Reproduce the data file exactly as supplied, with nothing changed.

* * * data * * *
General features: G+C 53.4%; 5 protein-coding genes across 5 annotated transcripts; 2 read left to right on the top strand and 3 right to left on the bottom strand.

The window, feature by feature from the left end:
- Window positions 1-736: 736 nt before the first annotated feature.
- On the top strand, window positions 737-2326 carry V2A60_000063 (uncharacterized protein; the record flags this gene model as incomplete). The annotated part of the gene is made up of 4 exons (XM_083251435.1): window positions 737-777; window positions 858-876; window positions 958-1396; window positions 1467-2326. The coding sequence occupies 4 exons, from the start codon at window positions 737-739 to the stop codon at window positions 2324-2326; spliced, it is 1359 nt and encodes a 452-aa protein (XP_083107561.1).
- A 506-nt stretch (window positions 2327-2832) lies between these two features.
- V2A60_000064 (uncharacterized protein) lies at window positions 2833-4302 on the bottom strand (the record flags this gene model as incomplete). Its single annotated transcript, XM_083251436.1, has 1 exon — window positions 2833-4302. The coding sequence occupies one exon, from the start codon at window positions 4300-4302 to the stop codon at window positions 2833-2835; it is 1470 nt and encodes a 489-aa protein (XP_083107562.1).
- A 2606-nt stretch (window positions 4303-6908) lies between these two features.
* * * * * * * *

General features: G+C 53.4%; 5 protein-coding genes across 5 annotated transcripts; 2 read left to right on the top strand and 3 right to left on the bottom strand.

The window, feature by feature from the left end:
- Window positions 1-736: 736 nt before the first annotated feature.
- On the top strand, window positions 737-2326 carry V2A60_000063 (uncharacterized protein; the record flags this gene model as incomplete). The annotated part of the gene is made up of 4 exons (XM_083251435.1): window positions 737-777; window positions 858-876; window positions 958-1396; window positions 1467-2326. The coding sequence occupies 4 exons, from the start codon at window positions 737-739 to the stop codon at window positions 2324-2326; spliced, it is 1359 nt and encodes a 452-aa protein (XP_083107561.1).
- A 506-nt stretch (window positions 2327-2832) lies between these two features.
- V2A60_000064 (uncharacterized protein) lies at window positions 2833-4302 on the bottom strand (the record flags this gene model as incomplete). Its single annotated transcript, XM_083251436.1, has 1 exon — window positions 2833-4302. The coding sequence occupies one exon, from the start codon at window positions 4300-4302 to the stop codon at window positions 2833-2835; it is 1470 nt and encodes a 489-aa protein (XP_083107562.1).
- A 2606-nt stretch (window positions 4303-6908) lies between these two features.